Dudes Like to Accessorize Too!
Last updated: March 2019
If you asked my wife, she would say that my fashion sense is lacking. In fact, we always like to joke that it is amazing we ever got together because of it. One of the first times we saw each other after initially meeting was at her high school’s homecoming game. She loves to remind me how revolted she was that I was wearing a fire-engine-red half zip fleece pullover with “ugly-washed” tapered jeans, and New Balance shoes meant for the elderly (this coming from a girl decked out in high school superfan gear—pigtails, ribbons, and face paint galore!).
I’ll admit that it was an outfit more appropriate for a middle-aged soccer dad rather than an 18 year old guy, but in my defense, fleece feels really good on plaques! I am happy to report that my clothing choices have gradually improved in the last twelve years. You usually can find me rocking a graphic tee with straight legged jeans and some Nike kicks. But, even though I have branched out in my styling choices, there are still some fashionable items my skin refuses to let me wear.
This is an accessory I have tried over and over again. I love the idea of watches! I can get one with my favorite college football team (Go Ducks!), or add a little professional touch to an outfit with a classic timepiece. Unfortunately, I can only wear them for about one hour. Yep. One hour. By the end of those 60 minutes the skin underneath the watch band has become so inflamed and itchy, that any "cool" points I earned by wearing the watch have been deducted by the constant itching and leprosy-like skin peeking out from underneath. I thought it might have been from the metal backing, so I tried silicon watches, wood watches, hypoallergenic watches, and fitness watches, but alas, they all left my wrists red and puffy. Thank goodness for cell phones that tell time!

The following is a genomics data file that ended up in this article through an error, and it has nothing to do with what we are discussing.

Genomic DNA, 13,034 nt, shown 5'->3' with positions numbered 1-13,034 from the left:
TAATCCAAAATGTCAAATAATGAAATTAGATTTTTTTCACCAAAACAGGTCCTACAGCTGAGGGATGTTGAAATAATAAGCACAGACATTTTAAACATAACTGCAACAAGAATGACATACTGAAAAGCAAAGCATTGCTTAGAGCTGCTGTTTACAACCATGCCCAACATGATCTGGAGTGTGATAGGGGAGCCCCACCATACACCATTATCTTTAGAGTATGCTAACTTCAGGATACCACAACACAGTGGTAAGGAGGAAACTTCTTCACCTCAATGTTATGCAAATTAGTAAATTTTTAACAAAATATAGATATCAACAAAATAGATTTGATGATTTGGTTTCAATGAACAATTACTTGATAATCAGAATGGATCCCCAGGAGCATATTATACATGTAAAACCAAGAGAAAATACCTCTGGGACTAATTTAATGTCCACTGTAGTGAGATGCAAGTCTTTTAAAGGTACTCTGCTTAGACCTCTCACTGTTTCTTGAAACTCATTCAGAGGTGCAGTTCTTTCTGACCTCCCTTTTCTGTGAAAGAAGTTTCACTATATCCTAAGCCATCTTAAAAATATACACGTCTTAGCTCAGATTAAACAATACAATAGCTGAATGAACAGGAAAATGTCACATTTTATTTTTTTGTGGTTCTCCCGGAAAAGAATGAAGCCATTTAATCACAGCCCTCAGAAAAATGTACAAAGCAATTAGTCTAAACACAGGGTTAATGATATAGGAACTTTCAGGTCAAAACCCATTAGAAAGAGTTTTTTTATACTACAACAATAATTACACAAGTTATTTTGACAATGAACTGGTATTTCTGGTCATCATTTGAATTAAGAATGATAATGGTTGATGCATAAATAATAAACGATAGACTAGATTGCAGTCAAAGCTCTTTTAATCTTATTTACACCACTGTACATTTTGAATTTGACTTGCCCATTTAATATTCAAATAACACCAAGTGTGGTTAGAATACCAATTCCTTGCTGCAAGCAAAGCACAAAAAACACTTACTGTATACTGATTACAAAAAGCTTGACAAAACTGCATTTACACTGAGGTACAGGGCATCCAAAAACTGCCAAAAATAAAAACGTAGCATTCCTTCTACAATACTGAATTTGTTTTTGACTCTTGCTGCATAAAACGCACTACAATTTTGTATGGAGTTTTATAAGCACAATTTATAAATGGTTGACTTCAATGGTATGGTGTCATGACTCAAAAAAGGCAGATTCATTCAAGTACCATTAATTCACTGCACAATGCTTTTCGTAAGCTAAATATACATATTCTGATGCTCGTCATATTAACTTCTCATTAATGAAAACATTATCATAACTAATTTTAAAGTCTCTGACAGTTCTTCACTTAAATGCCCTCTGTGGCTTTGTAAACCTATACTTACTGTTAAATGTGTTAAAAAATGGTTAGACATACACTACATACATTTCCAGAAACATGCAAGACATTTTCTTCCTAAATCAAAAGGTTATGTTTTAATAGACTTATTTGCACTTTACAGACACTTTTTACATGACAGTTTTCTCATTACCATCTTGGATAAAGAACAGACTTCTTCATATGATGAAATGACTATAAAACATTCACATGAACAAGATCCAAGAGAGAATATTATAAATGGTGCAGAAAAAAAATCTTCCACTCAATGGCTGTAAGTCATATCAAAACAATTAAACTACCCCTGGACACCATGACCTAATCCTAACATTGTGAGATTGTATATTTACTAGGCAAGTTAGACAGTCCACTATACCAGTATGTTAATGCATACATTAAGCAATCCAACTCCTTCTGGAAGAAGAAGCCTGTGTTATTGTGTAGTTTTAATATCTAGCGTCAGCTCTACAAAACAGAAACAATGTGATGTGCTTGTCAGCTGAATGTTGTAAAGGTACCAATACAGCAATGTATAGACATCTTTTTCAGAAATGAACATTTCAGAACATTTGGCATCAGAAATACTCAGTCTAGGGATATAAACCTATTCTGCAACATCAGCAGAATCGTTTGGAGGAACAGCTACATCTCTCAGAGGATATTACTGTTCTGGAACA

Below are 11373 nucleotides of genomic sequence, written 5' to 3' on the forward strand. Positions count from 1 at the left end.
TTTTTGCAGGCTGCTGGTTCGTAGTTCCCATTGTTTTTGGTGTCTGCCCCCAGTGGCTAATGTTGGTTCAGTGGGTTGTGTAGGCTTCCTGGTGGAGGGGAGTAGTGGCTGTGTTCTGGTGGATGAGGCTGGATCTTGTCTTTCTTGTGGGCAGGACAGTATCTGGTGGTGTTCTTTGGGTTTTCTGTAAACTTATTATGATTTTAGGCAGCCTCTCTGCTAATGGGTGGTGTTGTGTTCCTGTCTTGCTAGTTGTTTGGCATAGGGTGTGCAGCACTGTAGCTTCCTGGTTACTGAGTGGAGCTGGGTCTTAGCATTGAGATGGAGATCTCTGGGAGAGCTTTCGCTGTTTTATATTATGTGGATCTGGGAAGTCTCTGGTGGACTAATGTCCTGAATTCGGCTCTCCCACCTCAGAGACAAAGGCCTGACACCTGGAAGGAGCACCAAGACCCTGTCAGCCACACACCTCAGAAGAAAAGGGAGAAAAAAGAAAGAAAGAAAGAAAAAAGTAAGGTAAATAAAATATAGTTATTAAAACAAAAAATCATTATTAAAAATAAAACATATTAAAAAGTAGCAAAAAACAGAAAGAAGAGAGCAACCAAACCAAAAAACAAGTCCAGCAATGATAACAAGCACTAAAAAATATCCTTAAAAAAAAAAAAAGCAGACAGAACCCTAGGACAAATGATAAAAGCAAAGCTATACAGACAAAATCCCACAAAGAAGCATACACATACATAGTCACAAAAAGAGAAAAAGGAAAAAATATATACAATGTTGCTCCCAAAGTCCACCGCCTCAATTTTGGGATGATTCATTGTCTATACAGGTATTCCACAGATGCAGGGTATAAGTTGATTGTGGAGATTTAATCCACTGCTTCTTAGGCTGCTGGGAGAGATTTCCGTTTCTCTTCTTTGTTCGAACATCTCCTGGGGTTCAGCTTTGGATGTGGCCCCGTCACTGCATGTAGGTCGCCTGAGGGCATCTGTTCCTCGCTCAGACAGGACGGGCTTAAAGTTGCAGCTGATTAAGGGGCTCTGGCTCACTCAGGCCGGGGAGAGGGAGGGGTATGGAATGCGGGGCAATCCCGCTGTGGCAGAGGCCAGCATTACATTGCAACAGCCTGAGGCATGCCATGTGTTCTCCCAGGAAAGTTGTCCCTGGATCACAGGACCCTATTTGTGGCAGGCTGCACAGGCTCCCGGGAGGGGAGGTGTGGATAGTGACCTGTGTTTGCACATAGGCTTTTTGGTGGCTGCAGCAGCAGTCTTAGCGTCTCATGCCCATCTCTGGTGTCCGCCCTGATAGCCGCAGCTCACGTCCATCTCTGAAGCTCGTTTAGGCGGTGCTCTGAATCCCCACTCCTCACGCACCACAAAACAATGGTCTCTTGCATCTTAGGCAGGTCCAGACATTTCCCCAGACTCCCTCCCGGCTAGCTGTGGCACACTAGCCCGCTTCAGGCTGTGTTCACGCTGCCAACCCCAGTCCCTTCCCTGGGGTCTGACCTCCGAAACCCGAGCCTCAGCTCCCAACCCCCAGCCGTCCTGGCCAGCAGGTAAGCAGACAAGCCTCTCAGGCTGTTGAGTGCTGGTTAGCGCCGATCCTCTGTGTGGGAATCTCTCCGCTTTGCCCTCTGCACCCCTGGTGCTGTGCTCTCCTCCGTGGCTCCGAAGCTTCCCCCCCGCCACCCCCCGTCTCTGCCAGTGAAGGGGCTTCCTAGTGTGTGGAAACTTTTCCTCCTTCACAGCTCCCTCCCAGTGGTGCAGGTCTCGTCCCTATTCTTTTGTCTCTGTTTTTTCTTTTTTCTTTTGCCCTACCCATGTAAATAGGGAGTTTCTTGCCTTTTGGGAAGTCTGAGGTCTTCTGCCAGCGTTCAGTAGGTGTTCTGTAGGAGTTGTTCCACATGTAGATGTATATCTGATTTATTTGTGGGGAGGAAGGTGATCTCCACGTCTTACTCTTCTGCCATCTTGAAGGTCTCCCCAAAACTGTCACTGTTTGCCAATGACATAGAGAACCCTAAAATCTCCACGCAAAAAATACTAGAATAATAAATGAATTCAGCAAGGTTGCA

Similar to the watches, belt buckles make my psoriasis flare almost instantaneously. Unlike watches, however, I have to endure the annoyance so that my bare backside is not on display for the world to see (you’re welcome). Because of this, you can find the area under my belly button speckled with raised red dots against irritated skin on most days. This is also the one place that even when I am clear, I still have a phantom itch at. I’ll be the first to admit that if I had a six pack, my belly wouldn’t rub as much against that awful metal, but it wouldn’t be fair for me to have all this personality along with a killer bod!
Ok—I know it might be a stretch to call tattoos an accessory, but they definitely can make an appearance statement, so I am including them. I always have thought it would be pointless to get a tattoo, because my skin would just flake it off. Even though I really like the idea of a symbolic/meaningful tattoo, I figured it would be a waste of money if it didn’t last long. Later on, I found out that getting a tattoo, even where my skin was clear, could cause new psoriasis plaques to develop because of the Koebner Phenomenon (basically when your skin adds insult to injury by literally forming lesions where there is an injury to the skin). If I am being completely honest, I am already a big baby when it comes to getting my monthly biologic injections, so I probably would be too scared to get a tattoo anyways.
Is skin management a priority in your psoriasis experience? (Select all that apply)
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